Lately, I have been thinking about beauty while running. How’s that for combining my top and bottom strengths! This certainly has something to do with the advent of spring. As I wrote long ago, in the poem I titled Awake, when the world comes back to life it fills us with hope, faith, and love. It makes us want to dance to the symphony of becoming, as all the bad news in the world fades before the tiniest bud or the first, unfolding flower.

I wrote about this effect a few years ago, in my Provision titled Savor Beauty. I called it running with my “eyes wide open.” Instead of putting my head down, to just focus on the training effect, I look up, out, and around in ways that reveal to me the wonders of the natural world. Unlike some people, who may score higher on the aesthetic index, that represents a conscious decision for me. I intentionally choose to look around and see something beautiful. It’s always there, if we choose to see it.

That’s also the point I have made many times in my Provisions thanks to professional photographer and motivational speaker, Dewitt Jones. Where do we choose to point the lens? Invariably, we hope to capture something uplifting and worth remembering so we point the camera in the direction of beauty. To quote Jones, “incredible things happen” when we focus our sights in that direction. We become “more open to possibility” and better able to “find a perspective that transforms the ordinary into the extraordinary.”

Therein lies the tie between beauty and leadership. Savoring Beauty is not only a formula for promoting health and wellbeing, it is also a formula for promoting social capital and collective efficacy. If leaders want to get things done, then those are the dynamics to which we must attend.

What’s social capital? It’s the connections between people in groups that stem from a sense of mutual trust and reciprocity. Such connections represent capital because of the benefits they generate. The larger the network of such positive connections the more the benefits that accrue.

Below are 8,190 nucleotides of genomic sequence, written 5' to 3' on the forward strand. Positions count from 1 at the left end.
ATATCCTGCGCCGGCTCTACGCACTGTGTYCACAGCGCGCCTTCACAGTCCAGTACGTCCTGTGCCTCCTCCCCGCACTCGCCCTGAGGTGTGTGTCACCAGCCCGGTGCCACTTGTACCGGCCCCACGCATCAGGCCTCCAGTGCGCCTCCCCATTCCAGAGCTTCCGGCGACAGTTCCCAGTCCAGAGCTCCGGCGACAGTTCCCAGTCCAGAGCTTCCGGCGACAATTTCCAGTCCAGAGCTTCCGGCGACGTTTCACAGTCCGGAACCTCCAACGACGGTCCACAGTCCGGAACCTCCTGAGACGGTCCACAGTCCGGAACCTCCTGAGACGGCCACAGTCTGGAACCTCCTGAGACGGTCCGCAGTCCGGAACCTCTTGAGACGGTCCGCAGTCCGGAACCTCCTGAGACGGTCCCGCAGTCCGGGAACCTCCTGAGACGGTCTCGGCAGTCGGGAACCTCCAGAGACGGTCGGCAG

Social capital is not created when leaders are focused on the negative, criticizing people, looking for shortcuts, self-absorbed, or unable to see the perfection • the opportunity • in every situation. Until and unless leaders become appraisers of beauty rather than analyzers of angst, our leadership will fall short of enabling and empowering people to get things done. 
One of the most important benefits of social capital is collective efficacy. What’s that? It’s the collective belief of people in groups that they have the capability to accomplish their objectives. It’s the power of “We can do it!” that is currently sweeping through northern Africa, western Asia, Madison, Wisconsin, and other places around the globe.

Such confidence does not always win the day, but it is always a factor when the day is won. Affirming people, seeing their potential, celebrating what’s right, and noticing beauty are all leadership strategies for encouraging people and galvanizing them into a collective force.

This can be difficult, especially when the challenges are great, but it is never impossible. It is, in fact, the mark of transformational leadership to make this happen. 

In his essay, “To Win, Create What’s Scarce,” thought leader Seth Godin frames the connection between beauty and leadership in these terms: when things are difficult they become scarce, valuable, sought-after, and in-demand.